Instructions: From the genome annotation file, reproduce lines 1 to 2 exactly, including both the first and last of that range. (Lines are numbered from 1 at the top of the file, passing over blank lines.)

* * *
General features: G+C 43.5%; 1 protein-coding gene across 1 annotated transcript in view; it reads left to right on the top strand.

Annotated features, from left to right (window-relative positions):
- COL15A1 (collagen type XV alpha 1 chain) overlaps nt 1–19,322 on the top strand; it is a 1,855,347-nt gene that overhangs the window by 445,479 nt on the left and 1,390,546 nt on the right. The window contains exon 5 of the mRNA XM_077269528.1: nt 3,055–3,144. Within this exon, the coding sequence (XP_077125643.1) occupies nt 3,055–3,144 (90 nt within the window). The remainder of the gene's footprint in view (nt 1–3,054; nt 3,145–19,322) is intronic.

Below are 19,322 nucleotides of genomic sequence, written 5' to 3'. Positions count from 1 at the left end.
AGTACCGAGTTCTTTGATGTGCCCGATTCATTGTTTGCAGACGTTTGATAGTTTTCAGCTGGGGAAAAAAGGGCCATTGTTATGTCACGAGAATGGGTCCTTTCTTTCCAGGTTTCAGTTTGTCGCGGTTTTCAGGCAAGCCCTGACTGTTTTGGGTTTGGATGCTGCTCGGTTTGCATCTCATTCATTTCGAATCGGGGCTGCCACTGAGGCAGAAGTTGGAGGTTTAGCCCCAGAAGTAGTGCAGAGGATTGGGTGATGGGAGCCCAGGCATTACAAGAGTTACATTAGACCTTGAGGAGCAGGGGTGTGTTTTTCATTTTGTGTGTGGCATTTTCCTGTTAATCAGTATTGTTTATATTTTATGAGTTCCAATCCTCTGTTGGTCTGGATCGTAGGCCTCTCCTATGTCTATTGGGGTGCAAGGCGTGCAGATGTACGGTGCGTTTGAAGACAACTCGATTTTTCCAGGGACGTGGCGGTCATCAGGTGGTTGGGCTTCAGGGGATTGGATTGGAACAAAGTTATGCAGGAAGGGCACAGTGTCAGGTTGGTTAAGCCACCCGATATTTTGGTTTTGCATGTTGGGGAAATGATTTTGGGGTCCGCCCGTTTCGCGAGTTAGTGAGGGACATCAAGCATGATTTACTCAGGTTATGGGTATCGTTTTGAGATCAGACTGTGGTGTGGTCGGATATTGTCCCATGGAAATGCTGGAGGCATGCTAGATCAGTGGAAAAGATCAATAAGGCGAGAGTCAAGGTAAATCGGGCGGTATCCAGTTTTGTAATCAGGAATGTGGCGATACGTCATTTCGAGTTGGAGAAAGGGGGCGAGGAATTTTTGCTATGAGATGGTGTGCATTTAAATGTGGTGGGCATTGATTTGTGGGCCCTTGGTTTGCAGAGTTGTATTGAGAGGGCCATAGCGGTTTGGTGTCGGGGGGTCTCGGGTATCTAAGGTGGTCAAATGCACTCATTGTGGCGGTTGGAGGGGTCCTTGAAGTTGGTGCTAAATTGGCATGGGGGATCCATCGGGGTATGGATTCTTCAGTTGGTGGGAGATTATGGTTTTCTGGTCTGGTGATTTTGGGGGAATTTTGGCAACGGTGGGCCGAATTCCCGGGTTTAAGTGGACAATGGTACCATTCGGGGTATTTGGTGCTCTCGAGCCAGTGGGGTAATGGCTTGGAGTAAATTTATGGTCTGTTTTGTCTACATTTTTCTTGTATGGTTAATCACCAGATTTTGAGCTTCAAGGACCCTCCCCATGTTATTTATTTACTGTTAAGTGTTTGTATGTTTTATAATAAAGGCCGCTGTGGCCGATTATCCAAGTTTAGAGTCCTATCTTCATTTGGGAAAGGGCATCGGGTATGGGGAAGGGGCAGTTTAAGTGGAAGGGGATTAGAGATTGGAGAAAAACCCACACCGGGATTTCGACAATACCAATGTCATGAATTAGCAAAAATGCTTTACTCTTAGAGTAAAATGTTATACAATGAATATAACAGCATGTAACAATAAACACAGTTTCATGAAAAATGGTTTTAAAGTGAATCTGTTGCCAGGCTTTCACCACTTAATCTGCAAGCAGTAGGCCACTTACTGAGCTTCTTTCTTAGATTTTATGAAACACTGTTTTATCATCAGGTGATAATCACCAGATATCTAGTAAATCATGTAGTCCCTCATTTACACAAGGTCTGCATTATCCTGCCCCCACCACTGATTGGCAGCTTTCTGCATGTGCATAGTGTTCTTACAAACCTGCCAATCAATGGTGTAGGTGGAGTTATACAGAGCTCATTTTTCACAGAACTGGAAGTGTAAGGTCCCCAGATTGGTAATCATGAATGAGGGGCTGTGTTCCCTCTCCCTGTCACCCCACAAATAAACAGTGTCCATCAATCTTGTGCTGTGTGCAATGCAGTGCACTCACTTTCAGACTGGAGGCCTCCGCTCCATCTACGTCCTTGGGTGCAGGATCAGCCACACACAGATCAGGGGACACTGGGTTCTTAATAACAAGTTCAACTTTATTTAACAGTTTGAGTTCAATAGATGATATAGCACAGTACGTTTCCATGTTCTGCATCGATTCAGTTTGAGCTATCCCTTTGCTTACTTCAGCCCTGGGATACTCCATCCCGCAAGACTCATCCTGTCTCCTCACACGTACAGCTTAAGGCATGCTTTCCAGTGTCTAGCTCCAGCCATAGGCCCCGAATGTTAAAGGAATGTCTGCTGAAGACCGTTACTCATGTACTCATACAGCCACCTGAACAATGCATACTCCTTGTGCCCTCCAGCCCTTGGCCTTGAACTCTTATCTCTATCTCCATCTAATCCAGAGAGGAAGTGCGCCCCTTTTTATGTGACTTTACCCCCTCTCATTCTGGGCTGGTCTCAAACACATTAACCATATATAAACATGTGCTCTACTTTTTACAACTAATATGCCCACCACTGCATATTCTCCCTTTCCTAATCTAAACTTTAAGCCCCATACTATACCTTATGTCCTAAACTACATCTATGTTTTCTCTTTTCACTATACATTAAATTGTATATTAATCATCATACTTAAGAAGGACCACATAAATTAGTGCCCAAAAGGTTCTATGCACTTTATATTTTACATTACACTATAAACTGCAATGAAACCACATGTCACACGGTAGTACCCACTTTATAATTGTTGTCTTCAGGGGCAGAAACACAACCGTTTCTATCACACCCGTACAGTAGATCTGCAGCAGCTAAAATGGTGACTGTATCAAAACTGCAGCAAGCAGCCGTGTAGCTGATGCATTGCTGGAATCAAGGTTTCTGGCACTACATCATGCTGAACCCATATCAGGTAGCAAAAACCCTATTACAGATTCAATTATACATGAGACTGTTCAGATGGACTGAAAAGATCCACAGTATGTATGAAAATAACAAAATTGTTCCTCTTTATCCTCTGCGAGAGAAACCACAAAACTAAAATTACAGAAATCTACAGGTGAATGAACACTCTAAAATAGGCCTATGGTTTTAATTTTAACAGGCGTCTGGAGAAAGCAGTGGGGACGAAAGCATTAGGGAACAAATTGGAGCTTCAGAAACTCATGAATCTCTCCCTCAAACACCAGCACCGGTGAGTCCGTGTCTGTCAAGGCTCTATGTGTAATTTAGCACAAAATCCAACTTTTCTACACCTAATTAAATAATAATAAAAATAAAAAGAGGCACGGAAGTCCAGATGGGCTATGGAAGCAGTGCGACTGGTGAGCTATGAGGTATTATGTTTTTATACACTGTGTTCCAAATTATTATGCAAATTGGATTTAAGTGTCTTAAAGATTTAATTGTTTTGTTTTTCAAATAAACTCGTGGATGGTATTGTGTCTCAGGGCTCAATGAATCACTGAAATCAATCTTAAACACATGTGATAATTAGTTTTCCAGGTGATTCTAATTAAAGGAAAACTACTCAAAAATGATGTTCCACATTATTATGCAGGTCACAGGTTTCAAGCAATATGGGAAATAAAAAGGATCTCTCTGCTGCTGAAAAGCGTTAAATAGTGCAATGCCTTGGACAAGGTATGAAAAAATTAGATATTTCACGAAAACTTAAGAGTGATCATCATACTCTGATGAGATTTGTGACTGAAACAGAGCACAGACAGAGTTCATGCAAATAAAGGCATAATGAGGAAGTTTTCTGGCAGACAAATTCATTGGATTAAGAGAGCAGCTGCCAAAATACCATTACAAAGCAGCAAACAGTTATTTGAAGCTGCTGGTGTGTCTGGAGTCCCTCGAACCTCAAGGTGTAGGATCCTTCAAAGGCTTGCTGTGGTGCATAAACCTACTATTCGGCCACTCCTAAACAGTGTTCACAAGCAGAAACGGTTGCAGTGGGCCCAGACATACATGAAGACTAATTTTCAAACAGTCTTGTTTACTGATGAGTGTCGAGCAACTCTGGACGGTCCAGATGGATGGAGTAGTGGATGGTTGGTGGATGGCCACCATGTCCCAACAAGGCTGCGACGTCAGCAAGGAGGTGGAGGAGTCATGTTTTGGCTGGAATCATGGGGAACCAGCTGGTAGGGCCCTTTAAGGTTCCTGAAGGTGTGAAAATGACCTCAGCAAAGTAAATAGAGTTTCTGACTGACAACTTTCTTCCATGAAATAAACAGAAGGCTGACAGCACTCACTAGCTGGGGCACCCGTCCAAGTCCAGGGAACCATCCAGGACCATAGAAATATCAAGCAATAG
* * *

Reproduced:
General features: G+C 43.5%; 1 protein-coding gene across 1 annotated transcript in view; it reads left to right on the top strand.

Annotated features, from left to right (window-relative positions):